The 13 Knicks Rebuilds Since their Last Title: Rebuild #9 — “Teflon” Donnie Walsh

9. The Donnie Walsh Rebuild

Orchestrator:

Highlights:

  • On Walsh’s initial press conference, he side swiped former GM Isiah Thomas, saying Isiah seemed to be building a team designed for the 1980’s, with big interior men and shooting guards. He inferred Isiah was out of touch with the modern NBA.
  • Walsh proceeded to dump all the players that Isiah Thomas had acquired — including Zach Randolph, Jamal Crawford (for Al Harrington), and David Lee for practically nothing in return to get team payroll down to $10 million — making room for the signing of 3 big free agents.
  • Brought Mike D’Antoni in as coach, and promised Knick fans they would love his up-tempo style of coaching (eschewing defense).
  • Whiffed on signing LeBron James despite a big push. Was outfoxed by Pat Riley.
  • Signed Amar’e Stoudemire, who might have been a good sidekick to LeBron but ended up not meshing with Carmelo Anthony, and then getting injured.
  • Drafted Danilo Gallinari and signed Raymond Felton at point guard, and with D’Antoni coaching and Amare Stoudemire playing well — the Knicks had a short resurgence in Stoudemire’s first 6 months with the team — the 2010-2011 season — disrupted by the trading of Gallinari and Felton, along with Wilson Chandler and others for Carmelo Anthony.

  • Spent 6 months trying to trade for Carmelo Anthony — creating a circus-like atmosphere — and then finally traded for him in February 2011 (Melo would be a free agent the coming summer). Gave away half the team for Melo and a bunch of 1st round draft picks that would come to haunt the Knicks in the years to come:
    • NY gave up Gallinari, Felton, Wilson Chandler, Timofey Mozgov, the 2014 1st round pick (which ended up being #12 overall — Dario Šarić was selected) and a swap of 2016 1st round picks (Denver got the Knicks pick which was #8 overall, and selected Jamal Murray);
    • The Knicks under Glen Grunwald traded Denver’s pick — which ended up being #9 overall — to Toronto in the Andrea Bargnani trade and Toronto  used it to pick Jakob Pöltl. The Knicks also received Chauncy Billups as a tradeable salary. It was a 3-team trade — the Knicks also dumped Eddy Curry to Minnesota in the Melo trade, along with Anthony Randolph.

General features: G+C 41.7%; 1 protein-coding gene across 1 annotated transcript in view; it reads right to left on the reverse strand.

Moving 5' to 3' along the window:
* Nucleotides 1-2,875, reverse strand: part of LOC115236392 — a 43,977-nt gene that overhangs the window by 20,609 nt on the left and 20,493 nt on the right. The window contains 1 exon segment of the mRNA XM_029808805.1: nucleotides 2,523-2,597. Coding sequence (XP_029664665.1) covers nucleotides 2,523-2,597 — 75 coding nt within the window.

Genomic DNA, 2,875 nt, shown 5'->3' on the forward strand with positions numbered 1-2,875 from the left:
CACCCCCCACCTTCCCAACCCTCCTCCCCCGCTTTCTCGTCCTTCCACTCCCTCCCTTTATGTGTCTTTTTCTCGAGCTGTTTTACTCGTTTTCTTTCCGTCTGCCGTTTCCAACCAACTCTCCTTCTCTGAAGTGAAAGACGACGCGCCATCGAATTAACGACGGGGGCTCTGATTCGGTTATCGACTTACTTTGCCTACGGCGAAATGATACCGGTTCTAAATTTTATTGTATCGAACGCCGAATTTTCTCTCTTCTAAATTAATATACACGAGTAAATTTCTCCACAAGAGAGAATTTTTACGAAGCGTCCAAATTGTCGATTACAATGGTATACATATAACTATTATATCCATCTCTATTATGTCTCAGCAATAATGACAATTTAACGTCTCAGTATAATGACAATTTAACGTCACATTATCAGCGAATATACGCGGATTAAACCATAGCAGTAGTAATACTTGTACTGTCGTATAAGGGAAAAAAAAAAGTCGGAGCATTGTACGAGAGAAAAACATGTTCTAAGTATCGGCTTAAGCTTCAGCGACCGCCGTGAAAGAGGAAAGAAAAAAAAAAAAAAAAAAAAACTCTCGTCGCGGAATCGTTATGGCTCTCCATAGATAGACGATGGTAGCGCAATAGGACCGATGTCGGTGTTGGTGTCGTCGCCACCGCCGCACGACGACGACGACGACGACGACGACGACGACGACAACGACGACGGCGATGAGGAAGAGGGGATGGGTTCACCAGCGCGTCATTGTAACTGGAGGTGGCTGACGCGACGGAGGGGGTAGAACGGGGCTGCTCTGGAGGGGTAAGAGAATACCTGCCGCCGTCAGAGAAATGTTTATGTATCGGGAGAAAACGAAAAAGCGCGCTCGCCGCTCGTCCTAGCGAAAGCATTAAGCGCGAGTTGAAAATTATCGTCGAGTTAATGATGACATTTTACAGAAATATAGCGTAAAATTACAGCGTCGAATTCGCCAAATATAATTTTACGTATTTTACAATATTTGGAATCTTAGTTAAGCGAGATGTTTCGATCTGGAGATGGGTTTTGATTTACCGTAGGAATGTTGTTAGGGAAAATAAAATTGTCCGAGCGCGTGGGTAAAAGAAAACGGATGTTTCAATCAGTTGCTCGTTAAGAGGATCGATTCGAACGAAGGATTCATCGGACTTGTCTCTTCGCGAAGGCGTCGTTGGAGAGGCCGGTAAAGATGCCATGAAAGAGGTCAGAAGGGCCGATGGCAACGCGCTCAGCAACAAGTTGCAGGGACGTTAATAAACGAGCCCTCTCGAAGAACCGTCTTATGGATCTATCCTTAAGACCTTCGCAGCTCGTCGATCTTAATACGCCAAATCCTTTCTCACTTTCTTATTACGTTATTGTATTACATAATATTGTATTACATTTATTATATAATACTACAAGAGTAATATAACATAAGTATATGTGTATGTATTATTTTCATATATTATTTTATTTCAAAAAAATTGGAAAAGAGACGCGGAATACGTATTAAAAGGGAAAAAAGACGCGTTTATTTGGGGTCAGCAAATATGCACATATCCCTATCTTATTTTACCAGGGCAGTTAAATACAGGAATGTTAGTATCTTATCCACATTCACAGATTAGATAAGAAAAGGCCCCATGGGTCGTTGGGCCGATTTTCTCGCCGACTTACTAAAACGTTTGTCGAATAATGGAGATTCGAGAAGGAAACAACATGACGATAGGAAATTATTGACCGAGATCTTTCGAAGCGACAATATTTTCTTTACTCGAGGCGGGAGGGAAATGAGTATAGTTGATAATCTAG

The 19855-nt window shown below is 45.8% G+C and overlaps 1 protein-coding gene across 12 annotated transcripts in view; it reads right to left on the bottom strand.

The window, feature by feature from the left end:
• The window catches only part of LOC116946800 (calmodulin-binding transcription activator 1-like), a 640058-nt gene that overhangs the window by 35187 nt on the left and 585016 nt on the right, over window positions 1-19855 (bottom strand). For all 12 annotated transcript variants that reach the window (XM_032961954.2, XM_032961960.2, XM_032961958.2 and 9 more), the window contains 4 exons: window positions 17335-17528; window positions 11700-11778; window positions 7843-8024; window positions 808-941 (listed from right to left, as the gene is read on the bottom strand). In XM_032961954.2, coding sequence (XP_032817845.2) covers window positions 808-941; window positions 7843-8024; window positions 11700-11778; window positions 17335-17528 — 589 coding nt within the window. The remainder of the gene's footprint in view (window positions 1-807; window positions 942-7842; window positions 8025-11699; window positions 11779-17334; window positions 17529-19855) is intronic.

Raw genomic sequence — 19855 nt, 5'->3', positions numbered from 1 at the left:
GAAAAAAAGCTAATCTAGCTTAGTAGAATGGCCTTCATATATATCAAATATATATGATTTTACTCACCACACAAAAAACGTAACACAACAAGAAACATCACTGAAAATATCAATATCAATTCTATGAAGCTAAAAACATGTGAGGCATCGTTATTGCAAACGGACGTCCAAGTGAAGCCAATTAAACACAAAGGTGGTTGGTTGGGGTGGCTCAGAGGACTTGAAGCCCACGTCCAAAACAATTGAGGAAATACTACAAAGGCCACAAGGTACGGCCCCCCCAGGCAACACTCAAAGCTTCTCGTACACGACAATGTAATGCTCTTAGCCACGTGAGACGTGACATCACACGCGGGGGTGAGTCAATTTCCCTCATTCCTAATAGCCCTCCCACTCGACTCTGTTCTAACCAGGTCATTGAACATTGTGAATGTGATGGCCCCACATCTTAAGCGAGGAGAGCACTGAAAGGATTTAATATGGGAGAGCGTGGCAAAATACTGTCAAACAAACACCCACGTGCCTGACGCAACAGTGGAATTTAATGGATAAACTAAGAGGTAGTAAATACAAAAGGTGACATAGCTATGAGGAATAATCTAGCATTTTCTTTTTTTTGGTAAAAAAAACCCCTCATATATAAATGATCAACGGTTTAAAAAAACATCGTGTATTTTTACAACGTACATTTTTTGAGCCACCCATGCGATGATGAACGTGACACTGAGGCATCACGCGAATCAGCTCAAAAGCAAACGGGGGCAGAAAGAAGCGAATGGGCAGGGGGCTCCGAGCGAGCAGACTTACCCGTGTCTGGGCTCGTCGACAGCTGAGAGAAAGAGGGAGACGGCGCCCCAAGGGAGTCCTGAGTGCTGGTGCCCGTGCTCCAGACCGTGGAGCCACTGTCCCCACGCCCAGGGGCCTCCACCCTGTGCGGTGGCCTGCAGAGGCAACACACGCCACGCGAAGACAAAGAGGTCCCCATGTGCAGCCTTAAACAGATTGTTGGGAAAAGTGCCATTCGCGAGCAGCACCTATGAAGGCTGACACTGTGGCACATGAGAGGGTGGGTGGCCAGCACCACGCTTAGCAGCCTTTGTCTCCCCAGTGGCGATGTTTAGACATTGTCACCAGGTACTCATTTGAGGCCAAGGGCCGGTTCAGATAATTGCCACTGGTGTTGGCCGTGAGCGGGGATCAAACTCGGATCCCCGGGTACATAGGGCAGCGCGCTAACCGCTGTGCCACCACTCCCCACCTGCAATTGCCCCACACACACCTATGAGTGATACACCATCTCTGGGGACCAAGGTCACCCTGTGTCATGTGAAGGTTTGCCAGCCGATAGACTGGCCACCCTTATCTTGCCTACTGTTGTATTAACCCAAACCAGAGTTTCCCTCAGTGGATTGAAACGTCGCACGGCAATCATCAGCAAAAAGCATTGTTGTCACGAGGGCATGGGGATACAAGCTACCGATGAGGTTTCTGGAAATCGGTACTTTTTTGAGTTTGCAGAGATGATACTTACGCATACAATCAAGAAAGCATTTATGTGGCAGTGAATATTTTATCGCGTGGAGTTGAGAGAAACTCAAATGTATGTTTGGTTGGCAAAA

• Many fans have felt the Knicks gave up too much for Melo — but it must be pointed out the players they gave up didn’t come close to adding up to Melo’s talent; the draft picks (especially Murray) hurt, but Walsh made that trade never thinking that with Melo, Stoudemire, and a 3rd elite free agent they would ever be giving up the #7 overall pick in 2014.

Result:

  • The Donnie Walsh era ended up a horror show, but he never seemed to get the blame in the press, thus earning the Knickname “Teflon” Donnie Walsh by serious Knick fans. He gutted the roster getting little in return, and then whiffed on LeBron and got Carmelo Anthony as a consolation prize, but with the wrong sidekick in Stoudemire.
  • Many Knick fans accused owner James Dolan of forcing Donnie Walsh to make the Melo trade, but Walsh said many times, including a full-length interview on ESPN radio — that Dolan did not interfere with him at all and he had made the Melo trade on his own.
  • The first two years with Walsh as GM were miserable (32-50 and 29-53) as Walsh gutted the roster to dump all salaries for the big free agent spend. The Knicks had a short-term resurgence under D’Antoni with Stoudemire and Felton and Gallinari at the start of the 2010-2011 season — but the Melo trade threw the team off kilter, and that team ended up 42-40, making the playoffs but being swept 4-0 by the Boston Celtics in the 1st round.
  • Walsh was criticized by several in the media including Peter Vecsey for dumping Zach Randolph too soon and for nothing in return (the trade was Randolph and Mardy Collins to the Los Angeles Clippers for Cuttino Mobley and Tim Thomas). Randolph would continue to have All Star seasons for years to come, leading Memphis deep into the playoffs many times. Randolph and David Lee were playing great together at the start of the 2008-2009 season when Walsh traded Randolph away for nothing.

  • The 1st round picks Walsh gave up for Melo turned out to haunt the Knicks — especially Jamal Murray who would become a scoring star for years.
  • Sidenote: One time I was driving in my car listening to CBS radio and the main news announcer — not the sports announcer — mentioned the Knicks score at the top of the hour, and added how Donnie Walsh had gotten the team into such good financial position — that’s how much Walsh had the local media duped.

The End:

  • Walsh quit the Knicks on June 3, 2011 in a huff. He was 71 years old. He spent a good part of his time with the Knicks in a wheel chair. He was with them 3 years — having joined the Knicks on April 2, 2008. After resigning, he hung on contractually for a year with the Knicks as a supposed consultant, and then rejoined the Indiana Pacers in 2012 as head of basketball operations after Larry Bird stepped down temporarily. Walsh became a consultant with Indiana when Bird returned a year later.
  • Glen Grunwald became the interim GM, setting up the stage for Rebuild #10.

Thoughts? Provide Feedback Below

If you agree or disagree with any of the above, or feel we’ve left something out, please provide feedback below.

Next: Rebuild #10

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